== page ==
Peregrine falcon, side on in flight over the sea with rocks in the background, South Stack, Anglesey.

Peregrine habitat and food

This ubiquitous falcon ranges from tropical forests to semi-desert to high Arctic, and from mountains down to sea level.

Nesting sites

It requires extensive open terrain for hunting. The precise type of surface habitat is less important than availability of suitable prey. 

Suitable nesting sites restrict peregrines to areas where cliff-ledges, quarry faces, crags, or sea-cliffs are available. Recently, they have started to use man-made constructions, especially tall buildings. Tree nesting occurs only rarely in the UK.

Peregrine perched on a rock above a tree on a hillside with landscape in the background.

A peregrines diet

The peregrine feeds primarily on birds, which it catches in flight. It spots the prey at distance and, once positioned correctly, it stoops at speeds of up to 180 kph for the catch. To enable the bird to breathe at this speed, it has special baffles in its nostrils, which control breathing. 

The high-speed stoop means that the peregrine must catch its prey on the wing to avoid injuring itself on impact. Despite its speed and agility, the peregrine is not always successful – many stoops fail to secure prey. Sometimes, if a surprise attack is possible at lower speeds, it snatches prey from a perch or the ground. Little of the kill is wasted - usually all that is left are the intestines and the breastbone with the feathered wings.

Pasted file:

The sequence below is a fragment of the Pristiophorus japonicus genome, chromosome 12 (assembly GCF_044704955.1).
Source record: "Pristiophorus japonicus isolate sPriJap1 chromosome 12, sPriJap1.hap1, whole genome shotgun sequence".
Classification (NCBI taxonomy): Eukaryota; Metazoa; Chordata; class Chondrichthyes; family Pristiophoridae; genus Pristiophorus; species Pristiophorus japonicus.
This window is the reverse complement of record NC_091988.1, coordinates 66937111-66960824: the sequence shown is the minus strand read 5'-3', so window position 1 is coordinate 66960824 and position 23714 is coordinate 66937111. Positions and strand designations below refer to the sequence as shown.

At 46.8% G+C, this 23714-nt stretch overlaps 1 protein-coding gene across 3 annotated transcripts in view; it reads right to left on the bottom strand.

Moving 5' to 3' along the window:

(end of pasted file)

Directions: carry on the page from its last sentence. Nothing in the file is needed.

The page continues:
Feral pigeons are favourite prey wherever they are freely available, though a wide range of birds are taken, ranging in size from goldcrest to woodpigeon. The larger females take larger prey than males. This generalist diet allows peregrines to exist wherever there are good mixed bird populations. They sometimes take mammals, and there are records of occasional amphibians, lizards and large insects.

Peregrine falcon Falco peregrinus, in flight, Manchester city centre